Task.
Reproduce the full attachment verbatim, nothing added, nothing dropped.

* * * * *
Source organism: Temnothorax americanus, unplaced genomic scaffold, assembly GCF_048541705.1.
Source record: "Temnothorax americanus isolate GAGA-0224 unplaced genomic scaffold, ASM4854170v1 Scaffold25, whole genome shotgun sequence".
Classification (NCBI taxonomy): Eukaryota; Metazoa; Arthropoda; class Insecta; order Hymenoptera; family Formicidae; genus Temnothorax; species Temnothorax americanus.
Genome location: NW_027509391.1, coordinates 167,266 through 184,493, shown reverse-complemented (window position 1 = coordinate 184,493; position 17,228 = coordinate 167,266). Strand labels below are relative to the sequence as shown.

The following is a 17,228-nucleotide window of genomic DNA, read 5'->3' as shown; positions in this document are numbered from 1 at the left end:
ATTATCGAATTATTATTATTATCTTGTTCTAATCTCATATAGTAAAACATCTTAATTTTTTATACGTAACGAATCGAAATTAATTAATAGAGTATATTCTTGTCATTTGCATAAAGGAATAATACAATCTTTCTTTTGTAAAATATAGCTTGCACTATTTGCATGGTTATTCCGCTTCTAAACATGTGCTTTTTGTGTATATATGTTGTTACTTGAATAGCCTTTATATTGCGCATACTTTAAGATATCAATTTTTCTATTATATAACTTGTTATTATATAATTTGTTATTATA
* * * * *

Source organism: Temnothorax americanus, unplaced genomic scaffold, assembly GCF_048541705.1.
Source record: "Temnothorax americanus isolate GAGA-0224 unplaced genomic scaffold, ASM4854170v1 Scaffold25, whole genome shotgun sequence".
Classification (NCBI taxonomy): Eukaryota; Metazoa; Arthropoda; class Insecta; order Hymenoptera; family Formicidae; genus Temnothorax; species Temnothorax americanus.
Genome location: NW_027509391.1, coordinates 167,266 through 184,493, shown reverse-complemented (window position 1 = coordinate 184,493; position 17,228 = coordinate 167,266). Strand labels below are relative to the sequence as shown.

The following is a 17,228-nucleotide window of genomic DNA, read 5'->3' as shown; positions in this document are numbered from 1 at the left end:
ATTATCGAATTATTATTATTATCTTGTTCTAATCTCATATAGTAAAACATCTTAATTTTTTATACGTAACGAATCGAAATTAATTAATAGAGTATATTCTTGTCATTTGCATAAAGGAATAATACAATCTTTCTTTTGTAAAATATAGCTTGCACTATTTGCATGGTTATTCCGCTTCTAAACATGTGCTTTTTGTGTATATATGTTGTTACTTGAATAGCCTTTATATTGCGCATACTTTAAGATATCAATTTTTCTATTATATAACTTGTTATTATATAATTTGTTATTATA